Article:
Peer-Reviewed Journal Details
Mandatory Fields
Lin, RC;O'Shea, R;Deng, C;Wu, BT;Murphy, JD
2021
October
Renewable & Sustainable Energy Reviews
A perspective on the efficacy of green gas production via integration of technologies in novel cascading circular bio-systems
Validated
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Optional Fields
INTERSPECIES ELECTRON-TRANSFER WASTE-WATER TREATMENT ANAEROBIC-DIGESTION BIOETHANOL PRODUCTION BIOMASS BIOCHAR CELLS FERMENTATION ENHANCEMENT BIOREFINERY
150
Presently more energy is sourced from the natural gas grid than the electricity grid in the EU and the US. Furthermore hard-to-abate sectors such as heavy-duty transport are not readily served by electricity. Decarbonised energy systems will require renewable fuels (such as biomethane) to reduce the reliance on fossil-based diesel and natural gas. Anaerobic digestion (AD) is a technology which with other bio-based technologies can effect improved energy conversion and reduction in greenhouse gas (GHG) emissions across sectors beyond energy. Here, an AD-centred cascading circular system with carbon capture and utilisation was proposed by incorporating power to gas (P2G), microbial electrolysis cell (MEC), and digestate valorisation for biochar production. The system as modelled converted CO2 to biomethane and digestate to biochar for CO2 sequestration. This was exemplified through cattle slurry with an annual production of 3.03 billion tons in three studied regions (the EU, China and the US), which was shown to produce a maximum of 2.29 EJ (equivalent to 1.64% of natural gas demand in 2018) of total energy in the form of advanced biofuels (biomethane, bio-oil and syngas) via the AD-MEC system, which was preferable to a conventional AD or an AD-P2G system. The treatment of cattle slurry with AD-MEC led to a combined 397.4 MtCO2e of GHG emission savings in the three regions. This could contribute to avoiding 2.0% of GHG emissions (total 20.1 GtCO2e) in the three regions. The sustainability of such a system was shown to be dependent on access to low-carbon and low-cost electricity systems.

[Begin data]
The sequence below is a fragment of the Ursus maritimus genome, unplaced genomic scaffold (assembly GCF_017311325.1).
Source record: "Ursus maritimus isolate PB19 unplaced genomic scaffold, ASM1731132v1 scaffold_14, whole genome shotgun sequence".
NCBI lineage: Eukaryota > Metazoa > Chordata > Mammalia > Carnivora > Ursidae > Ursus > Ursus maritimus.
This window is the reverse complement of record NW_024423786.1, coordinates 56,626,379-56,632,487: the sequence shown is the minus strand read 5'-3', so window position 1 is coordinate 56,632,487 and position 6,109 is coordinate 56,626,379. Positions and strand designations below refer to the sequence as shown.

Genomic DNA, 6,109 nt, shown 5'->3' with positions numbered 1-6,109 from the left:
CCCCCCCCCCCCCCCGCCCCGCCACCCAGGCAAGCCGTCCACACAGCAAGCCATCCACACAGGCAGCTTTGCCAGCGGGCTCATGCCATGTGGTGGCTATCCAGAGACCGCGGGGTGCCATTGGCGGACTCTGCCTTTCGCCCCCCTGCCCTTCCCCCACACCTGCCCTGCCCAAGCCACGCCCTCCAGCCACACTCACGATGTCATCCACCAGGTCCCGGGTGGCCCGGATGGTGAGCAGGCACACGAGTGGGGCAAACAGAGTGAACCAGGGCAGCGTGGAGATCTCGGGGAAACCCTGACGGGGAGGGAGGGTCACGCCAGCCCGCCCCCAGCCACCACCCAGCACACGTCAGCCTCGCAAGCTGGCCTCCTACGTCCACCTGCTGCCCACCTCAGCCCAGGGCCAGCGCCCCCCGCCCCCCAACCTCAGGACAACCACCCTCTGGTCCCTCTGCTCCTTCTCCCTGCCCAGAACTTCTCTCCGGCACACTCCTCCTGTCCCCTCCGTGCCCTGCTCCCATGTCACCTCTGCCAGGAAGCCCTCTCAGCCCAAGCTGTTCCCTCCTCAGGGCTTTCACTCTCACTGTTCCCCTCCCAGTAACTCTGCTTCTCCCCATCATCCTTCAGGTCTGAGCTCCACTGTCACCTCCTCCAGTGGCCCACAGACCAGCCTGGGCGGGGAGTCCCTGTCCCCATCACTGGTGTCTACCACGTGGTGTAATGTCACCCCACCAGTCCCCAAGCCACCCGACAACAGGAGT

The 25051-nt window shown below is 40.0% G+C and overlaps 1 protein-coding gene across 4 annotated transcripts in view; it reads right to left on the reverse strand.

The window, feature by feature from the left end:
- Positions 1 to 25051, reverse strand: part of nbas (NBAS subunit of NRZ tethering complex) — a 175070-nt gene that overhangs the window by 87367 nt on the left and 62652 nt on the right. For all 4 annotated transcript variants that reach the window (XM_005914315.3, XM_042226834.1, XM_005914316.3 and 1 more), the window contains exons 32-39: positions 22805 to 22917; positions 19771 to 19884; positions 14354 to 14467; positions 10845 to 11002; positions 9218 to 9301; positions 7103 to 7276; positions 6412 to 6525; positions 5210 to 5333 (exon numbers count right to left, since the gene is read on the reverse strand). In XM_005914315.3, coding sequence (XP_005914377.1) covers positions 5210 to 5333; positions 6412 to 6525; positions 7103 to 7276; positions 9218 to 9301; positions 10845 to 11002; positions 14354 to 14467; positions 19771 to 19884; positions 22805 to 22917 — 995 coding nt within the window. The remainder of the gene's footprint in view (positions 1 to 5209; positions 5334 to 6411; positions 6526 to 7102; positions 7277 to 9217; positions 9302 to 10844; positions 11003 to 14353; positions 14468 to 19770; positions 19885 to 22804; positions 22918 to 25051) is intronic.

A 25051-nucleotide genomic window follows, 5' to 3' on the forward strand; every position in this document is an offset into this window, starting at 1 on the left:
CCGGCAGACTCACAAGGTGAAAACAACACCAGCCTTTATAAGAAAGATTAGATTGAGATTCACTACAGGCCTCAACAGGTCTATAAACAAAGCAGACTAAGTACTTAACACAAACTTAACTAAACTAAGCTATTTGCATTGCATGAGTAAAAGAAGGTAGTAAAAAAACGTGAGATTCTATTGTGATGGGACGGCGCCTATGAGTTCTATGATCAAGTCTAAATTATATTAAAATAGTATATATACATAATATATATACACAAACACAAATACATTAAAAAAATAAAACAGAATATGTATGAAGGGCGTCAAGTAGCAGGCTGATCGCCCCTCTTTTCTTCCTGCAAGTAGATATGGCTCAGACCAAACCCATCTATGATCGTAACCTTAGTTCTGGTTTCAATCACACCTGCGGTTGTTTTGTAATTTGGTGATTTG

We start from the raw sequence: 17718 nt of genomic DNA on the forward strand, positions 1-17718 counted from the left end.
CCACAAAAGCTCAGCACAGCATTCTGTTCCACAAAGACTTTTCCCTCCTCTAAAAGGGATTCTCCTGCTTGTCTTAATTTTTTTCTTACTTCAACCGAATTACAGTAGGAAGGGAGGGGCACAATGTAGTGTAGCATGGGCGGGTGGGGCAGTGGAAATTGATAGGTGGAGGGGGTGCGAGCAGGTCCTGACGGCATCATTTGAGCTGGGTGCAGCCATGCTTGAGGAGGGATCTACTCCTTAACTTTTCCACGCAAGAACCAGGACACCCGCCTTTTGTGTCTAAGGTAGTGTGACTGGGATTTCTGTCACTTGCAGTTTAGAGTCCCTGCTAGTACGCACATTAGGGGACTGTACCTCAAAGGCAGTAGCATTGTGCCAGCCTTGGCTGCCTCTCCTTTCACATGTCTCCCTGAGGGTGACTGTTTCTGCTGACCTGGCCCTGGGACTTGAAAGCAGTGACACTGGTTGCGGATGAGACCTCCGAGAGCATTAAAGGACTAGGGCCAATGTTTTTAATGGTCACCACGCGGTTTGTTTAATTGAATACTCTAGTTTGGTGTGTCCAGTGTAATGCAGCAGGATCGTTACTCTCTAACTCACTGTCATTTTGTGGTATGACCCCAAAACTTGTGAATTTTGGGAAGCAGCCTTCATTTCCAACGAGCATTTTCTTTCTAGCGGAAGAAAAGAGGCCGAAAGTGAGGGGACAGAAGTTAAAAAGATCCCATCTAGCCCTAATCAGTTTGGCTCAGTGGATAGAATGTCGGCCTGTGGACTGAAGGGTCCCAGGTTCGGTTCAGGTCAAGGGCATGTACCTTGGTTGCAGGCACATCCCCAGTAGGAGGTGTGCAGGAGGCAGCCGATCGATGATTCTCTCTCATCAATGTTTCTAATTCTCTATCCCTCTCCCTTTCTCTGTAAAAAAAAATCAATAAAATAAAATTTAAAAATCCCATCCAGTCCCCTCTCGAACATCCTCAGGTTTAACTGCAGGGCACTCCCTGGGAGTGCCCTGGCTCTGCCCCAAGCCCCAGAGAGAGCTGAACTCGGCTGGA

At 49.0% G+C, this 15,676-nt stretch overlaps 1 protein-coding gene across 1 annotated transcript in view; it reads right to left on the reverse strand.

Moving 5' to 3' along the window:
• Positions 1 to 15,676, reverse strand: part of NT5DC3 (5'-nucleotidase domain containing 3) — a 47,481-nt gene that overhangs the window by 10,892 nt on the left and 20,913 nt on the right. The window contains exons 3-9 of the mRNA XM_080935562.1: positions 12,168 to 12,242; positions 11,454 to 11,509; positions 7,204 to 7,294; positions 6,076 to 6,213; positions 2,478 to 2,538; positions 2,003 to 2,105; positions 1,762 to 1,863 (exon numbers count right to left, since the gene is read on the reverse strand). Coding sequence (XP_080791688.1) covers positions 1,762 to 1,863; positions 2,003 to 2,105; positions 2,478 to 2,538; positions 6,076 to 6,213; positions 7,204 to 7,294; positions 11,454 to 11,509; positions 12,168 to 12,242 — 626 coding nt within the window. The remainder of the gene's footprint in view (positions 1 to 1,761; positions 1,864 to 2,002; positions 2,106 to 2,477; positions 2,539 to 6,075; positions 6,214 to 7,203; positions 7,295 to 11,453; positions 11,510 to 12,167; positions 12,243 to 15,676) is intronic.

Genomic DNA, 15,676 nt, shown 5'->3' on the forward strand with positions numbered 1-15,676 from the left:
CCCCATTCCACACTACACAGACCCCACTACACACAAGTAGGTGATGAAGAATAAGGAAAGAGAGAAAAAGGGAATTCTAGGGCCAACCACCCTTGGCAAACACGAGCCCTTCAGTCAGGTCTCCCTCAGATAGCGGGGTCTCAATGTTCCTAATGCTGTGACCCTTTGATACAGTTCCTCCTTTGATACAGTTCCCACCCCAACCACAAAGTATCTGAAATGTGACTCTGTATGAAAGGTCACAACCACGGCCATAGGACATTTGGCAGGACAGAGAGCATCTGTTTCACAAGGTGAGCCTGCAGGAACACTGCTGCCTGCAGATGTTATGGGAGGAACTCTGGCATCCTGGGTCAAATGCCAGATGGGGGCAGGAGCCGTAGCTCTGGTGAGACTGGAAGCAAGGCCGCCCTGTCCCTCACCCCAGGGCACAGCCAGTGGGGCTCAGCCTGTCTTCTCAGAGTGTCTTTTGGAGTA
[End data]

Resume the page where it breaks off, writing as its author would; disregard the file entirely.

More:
OXFORD
1364-0321
10.1016/j.rser.2021.111427
Grant Details